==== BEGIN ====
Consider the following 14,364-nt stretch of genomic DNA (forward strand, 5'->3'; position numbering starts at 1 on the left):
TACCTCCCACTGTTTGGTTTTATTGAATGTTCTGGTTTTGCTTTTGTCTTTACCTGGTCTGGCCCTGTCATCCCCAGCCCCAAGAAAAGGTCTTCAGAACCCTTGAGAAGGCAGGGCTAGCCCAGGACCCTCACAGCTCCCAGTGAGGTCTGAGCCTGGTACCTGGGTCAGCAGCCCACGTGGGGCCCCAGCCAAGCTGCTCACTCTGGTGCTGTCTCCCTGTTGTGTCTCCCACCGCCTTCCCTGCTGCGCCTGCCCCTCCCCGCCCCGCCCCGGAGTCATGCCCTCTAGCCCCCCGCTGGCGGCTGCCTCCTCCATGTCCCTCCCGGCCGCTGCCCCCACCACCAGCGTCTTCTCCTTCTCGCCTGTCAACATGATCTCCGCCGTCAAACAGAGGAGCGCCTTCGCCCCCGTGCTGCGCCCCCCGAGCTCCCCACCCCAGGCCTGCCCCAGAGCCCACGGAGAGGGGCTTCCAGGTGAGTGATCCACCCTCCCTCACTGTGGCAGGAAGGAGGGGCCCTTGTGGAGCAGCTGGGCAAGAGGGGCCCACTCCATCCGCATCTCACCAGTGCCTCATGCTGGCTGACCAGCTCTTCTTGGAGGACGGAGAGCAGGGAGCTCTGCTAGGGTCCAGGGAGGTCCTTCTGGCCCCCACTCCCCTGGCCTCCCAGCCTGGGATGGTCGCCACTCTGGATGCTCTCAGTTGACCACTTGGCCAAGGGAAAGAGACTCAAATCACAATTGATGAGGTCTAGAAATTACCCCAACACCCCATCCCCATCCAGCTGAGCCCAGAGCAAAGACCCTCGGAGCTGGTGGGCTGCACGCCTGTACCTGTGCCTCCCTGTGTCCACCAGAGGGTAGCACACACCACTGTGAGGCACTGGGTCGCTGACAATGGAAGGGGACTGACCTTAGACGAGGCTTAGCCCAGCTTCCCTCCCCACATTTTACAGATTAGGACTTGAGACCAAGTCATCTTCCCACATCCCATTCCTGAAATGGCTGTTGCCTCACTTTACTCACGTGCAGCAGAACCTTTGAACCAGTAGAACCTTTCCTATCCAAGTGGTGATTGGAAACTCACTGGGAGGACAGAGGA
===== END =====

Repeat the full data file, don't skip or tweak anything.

Consider the following 14,364-nt stretch of genomic DNA (forward strand, 5'->3'; position numbering starts at 1 on the left):
TACCTCCCACTGTTTGGTTTTATTGAATGTTCTGGTTTTGCTTTTGTCTTTACCTGGTCTGGCCCTGTCATCCCCAGCCCCAAGAAAAGGTCTTCAGAACCCTTGAGAAGGCAGGGCTAGCCCAGGACCCTCACAGCTCCCAGTGAGGTCTGAGCCTGGTACCTGGGTCAGCAGCCCACGTGGGGCCCCAGCCAAGCTGCTCACTCTGGTGCTGTCTCCCTGTTGTGTCTCCCACCGCCTTCCCTGCTGCGCCTGCCCCTCCCCGCCCCGCCCCGGAGTCATGCCCTCTAGCCCCCCGCTGGCGGCTGCCTCCTCCATGTCCCTCCCGGCCGCTGCCCCCACCACCAGCGTCTTCTCCTTCTCGCCTGTCAACATGATCTCCGCCGTCAAACAGAGGAGCGCCTTCGCCCCCGTGCTGCGCCCCCCGAGCTCCCCACCCCAGGCCTGCCCCAGAGCCCACGGAGAGGGGCTTCCAGGTGAGTGATCCACCCTCCCTCACTGTGGCAGGAAGGAGGGGCCCTTGTGGAGCAGCTGGGCAAGAGGGGCCCACTCCATCCGCATCTCACCAGTGCCTCATGCTGGCTGACCAGCTCTTCTTGGAGGACGGAGAGCAGGGAGCTCTGCTAGGGTCCAGGGAGGTCCTTCTGGCCCCCACTCCCCTGGCCTCCCAGCCTGGGATGGTCGCCACTCTGGATGCTCTCAGTTGACCACTTGGCCAAGGGAAAGAGACTCAAATCACAATTGATGAGGTCTAGAAATTACCCCAACACCCCATCCCCATCCAGCTGAGCCCAGAGCAAAGACCCTCGGAGCTGGTGGGCTGCACGCCTGTACCTGTGCCTCCCTGTGTCCACCAGAGGGTAGCACACACCACTGTGAGGCACTGGGTCGCTGACAATGGAAGGGGACTGACCTTAGACGAGGCTTAGCCCAGCTTCCCTCCCCACATTTTACAGATTAGGACTTGAGACCAAGTCATCTTCCCACATCCCATTCCTGAAATGGCTGTTGCCTCACTTTACTCACGTGCAGCAGAACCTTTGAACCAGTAGAACCTTTCCTATCCAAGTGGTGATTGGAAACTCACTGGGAGGACAGAGGA